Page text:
Sounds like you have a tough situation on your hands. I would like to give you some insight from a behaviorist point of view, and then also give you some suggestions. If you are not seeing any results though, this problem sounds serious enough that I would suggest you find a good behaviorist/trainer to come to your home and help you.

Crate training is a term that has a variety of meanings to different people. When I read about your puppy, it is quite clear to me that ‘crate training’ meant she was locked in a cage far too often, and left their for extended periods of time. She is clearly extremely distressed by being confined, and is suffering serious separation anxiety. The fear is so severe, that the distraction of food for example, means nothing to her.

One method for you to try, is to put a leash on her, and have her sit on one side of the room. Tell her to stay, and move away from her. After a few seconds, return to her and praise her (using a clicker and treating her at this stage is a good tool). If she is good at this, you can start to slowly increase your distance from her, and the time you spend before you return. Once she is happy with this with you in the same room, do the same thing but move out of her sight into another room. Again, slowly increasing the time you are away. If she gets up, simply say, ‘no’, and return her to her original spot. If she continues to get up, go back to shorter distances and less time before moving on. The goal is for her to realize you always come back, and she does not need to be concerned. In addition to this, you want to try and leave her frequently for very short periods of time. Pick up your keys, walk out the front door, and then return 1 minute later, and then again increasing to 5 or 10 minutes. Never say goodbye or hello to her when you come or go. Make leaving a ‘non-issue’. Again, always reinforcing you will return.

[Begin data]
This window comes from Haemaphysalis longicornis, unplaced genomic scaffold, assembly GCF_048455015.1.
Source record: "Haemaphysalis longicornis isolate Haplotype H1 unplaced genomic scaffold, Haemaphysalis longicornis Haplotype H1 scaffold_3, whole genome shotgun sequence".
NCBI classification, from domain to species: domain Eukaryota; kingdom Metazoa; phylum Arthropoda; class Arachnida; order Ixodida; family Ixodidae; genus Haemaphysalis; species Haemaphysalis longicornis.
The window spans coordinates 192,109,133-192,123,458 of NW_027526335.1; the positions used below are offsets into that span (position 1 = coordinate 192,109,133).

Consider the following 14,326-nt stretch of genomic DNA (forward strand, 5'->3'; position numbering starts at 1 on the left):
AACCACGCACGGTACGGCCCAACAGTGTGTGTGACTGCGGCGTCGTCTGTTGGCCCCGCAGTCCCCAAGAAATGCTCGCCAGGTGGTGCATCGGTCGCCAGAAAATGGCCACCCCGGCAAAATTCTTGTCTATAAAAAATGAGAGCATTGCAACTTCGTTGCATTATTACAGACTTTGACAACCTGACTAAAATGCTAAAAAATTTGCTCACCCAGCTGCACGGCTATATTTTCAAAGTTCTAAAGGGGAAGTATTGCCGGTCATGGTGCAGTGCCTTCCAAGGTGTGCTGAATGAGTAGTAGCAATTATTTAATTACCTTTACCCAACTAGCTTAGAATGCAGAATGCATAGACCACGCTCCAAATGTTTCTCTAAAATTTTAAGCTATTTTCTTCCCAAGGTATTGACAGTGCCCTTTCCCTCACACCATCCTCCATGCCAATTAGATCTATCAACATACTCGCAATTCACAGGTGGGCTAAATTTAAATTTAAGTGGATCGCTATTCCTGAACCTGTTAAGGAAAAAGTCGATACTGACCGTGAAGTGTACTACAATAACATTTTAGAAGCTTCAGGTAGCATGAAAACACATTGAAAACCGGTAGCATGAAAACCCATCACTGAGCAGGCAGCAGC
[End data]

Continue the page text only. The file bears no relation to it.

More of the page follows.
I am concerned that her behavior in the crate will cause her further distress and even possibly injury. Until you feel confident leaving her in the house, I would use the laundry room or if you can find a way to section off another area where there is little to destroy, and just accept that you may have to replace the door. This is an issue that is going to take time an patience on your part. Try these techniques, and again if you don’t start to see some results, you may want to enlist the help of a professional.


Beth Jeffrey


Q&A: Potty Training a Rescue Dog


We adopted a rescue dog in June, and we are working on potty training her. She is about 6 months old. She is a smaller dog (a mix of a beagle, and something else – nobody knows for sure). Anyway, her potty training has been very stressful. We take her out at regular intervals, and always go out with her. She does well most of the time when she goes out; however, it doesn’t seem to matter what we do, she continues to go inside as well. I am not sure what to do with her. When she goes outside, we praise her and give her treats. And just when we think that she is learning, she goes and does her business inside. Do you have any suggestions for us?